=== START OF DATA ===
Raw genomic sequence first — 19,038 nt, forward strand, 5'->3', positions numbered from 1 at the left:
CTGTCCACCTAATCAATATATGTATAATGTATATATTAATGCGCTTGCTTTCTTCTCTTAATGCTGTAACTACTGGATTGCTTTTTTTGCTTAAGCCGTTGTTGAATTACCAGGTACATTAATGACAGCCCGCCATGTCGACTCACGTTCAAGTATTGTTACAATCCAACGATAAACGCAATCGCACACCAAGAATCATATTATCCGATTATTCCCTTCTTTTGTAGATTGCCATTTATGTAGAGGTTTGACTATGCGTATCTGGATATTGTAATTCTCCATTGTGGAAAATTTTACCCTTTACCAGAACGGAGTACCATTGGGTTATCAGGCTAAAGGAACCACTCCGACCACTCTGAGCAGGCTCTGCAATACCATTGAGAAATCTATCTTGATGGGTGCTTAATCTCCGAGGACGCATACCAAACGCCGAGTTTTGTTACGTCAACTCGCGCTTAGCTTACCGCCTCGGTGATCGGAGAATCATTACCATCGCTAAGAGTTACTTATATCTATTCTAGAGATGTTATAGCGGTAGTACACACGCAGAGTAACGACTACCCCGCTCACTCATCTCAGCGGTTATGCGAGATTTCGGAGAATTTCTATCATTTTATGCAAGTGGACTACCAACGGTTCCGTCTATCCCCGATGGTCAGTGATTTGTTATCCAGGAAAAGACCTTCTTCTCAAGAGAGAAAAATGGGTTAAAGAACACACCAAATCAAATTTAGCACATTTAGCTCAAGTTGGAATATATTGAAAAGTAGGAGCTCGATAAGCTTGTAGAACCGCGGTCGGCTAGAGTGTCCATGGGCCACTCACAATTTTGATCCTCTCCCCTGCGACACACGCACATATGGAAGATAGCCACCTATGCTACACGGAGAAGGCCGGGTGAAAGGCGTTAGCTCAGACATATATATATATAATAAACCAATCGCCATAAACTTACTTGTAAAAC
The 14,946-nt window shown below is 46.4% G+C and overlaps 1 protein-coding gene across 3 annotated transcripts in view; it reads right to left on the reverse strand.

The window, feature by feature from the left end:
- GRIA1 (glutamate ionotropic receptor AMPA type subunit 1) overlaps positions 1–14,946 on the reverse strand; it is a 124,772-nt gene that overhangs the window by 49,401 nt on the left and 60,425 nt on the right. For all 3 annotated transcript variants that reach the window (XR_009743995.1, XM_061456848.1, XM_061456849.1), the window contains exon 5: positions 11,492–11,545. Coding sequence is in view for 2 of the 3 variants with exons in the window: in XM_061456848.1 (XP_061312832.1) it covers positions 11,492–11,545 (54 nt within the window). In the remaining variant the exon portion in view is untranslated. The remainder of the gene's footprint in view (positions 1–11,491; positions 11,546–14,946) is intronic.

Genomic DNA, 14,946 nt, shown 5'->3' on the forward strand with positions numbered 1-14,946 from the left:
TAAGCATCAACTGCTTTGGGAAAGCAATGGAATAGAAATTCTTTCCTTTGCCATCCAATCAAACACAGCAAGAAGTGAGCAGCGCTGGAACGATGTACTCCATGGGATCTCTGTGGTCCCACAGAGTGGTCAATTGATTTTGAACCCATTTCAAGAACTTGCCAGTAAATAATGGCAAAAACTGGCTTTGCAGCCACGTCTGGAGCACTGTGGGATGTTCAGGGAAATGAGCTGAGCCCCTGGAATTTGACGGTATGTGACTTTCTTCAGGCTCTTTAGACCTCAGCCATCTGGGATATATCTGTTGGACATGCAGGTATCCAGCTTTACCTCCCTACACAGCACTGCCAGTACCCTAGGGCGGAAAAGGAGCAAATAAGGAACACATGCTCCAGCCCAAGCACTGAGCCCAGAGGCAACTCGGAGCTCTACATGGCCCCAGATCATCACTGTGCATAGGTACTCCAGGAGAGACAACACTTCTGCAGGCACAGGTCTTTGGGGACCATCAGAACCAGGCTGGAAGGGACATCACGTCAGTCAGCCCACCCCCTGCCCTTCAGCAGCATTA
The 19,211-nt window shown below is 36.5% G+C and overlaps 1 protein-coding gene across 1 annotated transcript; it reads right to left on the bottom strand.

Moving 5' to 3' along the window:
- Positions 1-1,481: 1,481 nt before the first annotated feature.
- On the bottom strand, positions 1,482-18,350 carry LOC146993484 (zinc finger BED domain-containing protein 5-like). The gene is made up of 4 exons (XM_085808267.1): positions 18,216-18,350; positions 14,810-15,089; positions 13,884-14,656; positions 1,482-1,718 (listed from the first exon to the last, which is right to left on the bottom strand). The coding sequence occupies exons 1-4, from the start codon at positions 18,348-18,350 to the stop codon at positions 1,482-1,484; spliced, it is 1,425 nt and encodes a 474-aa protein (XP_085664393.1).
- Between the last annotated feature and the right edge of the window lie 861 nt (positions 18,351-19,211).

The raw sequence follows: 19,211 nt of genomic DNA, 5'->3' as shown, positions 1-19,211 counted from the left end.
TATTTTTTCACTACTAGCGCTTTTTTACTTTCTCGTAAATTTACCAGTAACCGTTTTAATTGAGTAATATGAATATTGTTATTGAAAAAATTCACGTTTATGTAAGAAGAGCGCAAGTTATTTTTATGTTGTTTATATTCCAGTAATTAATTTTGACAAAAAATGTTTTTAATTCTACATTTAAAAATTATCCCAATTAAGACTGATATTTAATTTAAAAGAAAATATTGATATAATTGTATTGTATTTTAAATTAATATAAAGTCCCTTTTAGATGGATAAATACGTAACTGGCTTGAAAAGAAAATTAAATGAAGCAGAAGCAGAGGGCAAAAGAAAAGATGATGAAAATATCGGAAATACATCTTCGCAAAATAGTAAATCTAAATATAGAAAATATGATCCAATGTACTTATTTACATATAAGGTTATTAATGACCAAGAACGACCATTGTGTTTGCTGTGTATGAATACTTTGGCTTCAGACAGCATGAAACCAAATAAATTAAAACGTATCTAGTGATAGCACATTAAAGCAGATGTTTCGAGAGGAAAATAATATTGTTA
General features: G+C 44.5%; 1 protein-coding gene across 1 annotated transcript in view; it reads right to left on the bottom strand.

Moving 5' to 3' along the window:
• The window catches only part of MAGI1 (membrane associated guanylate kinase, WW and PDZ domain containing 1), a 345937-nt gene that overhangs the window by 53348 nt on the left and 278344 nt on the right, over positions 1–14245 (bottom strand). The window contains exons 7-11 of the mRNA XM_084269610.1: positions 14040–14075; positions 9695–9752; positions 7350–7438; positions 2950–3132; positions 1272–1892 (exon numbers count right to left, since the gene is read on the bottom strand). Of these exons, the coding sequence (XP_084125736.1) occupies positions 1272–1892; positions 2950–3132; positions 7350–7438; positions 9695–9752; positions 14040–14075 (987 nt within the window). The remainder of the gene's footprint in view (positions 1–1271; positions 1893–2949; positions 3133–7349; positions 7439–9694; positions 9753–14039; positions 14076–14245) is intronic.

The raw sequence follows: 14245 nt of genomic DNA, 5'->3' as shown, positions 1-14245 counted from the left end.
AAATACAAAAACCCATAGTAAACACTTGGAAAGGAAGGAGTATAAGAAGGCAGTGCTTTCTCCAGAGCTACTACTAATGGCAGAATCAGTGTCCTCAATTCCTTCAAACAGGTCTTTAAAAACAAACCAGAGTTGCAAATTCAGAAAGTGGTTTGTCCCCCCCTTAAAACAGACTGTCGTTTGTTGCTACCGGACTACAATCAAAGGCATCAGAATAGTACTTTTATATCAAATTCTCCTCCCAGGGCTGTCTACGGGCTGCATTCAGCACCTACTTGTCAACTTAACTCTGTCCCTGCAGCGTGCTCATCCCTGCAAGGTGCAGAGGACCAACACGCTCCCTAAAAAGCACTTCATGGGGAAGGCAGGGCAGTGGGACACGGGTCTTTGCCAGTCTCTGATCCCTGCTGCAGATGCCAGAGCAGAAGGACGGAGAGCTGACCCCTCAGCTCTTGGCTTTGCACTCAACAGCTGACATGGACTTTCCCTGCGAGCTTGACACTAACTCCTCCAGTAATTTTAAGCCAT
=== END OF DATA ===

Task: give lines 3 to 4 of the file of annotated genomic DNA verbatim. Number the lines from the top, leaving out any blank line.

The 14,946-nt window shown below is 46.4% G+C and overlaps 1 protein-coding gene across 3 annotated transcripts in view; it reads right to left on the reverse strand.

The window, feature by feature from the left end: